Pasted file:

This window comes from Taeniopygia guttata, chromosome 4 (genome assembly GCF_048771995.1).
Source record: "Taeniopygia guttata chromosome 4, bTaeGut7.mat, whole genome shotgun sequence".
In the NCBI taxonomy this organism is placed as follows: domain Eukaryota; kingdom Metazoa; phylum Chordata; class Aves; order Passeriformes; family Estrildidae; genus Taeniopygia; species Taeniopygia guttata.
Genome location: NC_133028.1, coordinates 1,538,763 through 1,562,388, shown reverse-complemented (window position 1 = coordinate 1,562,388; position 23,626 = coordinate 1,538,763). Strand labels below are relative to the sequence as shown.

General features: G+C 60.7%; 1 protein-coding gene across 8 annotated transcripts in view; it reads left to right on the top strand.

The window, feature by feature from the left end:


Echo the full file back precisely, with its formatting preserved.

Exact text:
This window comes from Taeniopygia guttata, chromosome 4 (genome assembly GCF_048771995.1).
Source record: "Taeniopygia guttata chromosome 4, bTaeGut7.mat, whole genome shotgun sequence".
In the NCBI taxonomy this organism is placed as follows: domain Eukaryota; kingdom Metazoa; phylum Chordata; class Aves; order Passeriformes; family Estrildidae; genus Taeniopygia; species Taeniopygia guttata.
Genome location: NC_133028.1, coordinates 1,538,763 through 1,562,388, shown reverse-complemented (window position 1 = coordinate 1,562,388; position 23,626 = coordinate 1,538,763). Strand labels below are relative to the sequence as shown.

General features: G+C 60.7%; 1 protein-coding gene across 8 annotated transcripts in view; it reads left to right on the top strand.

The window, feature by feature from the left end: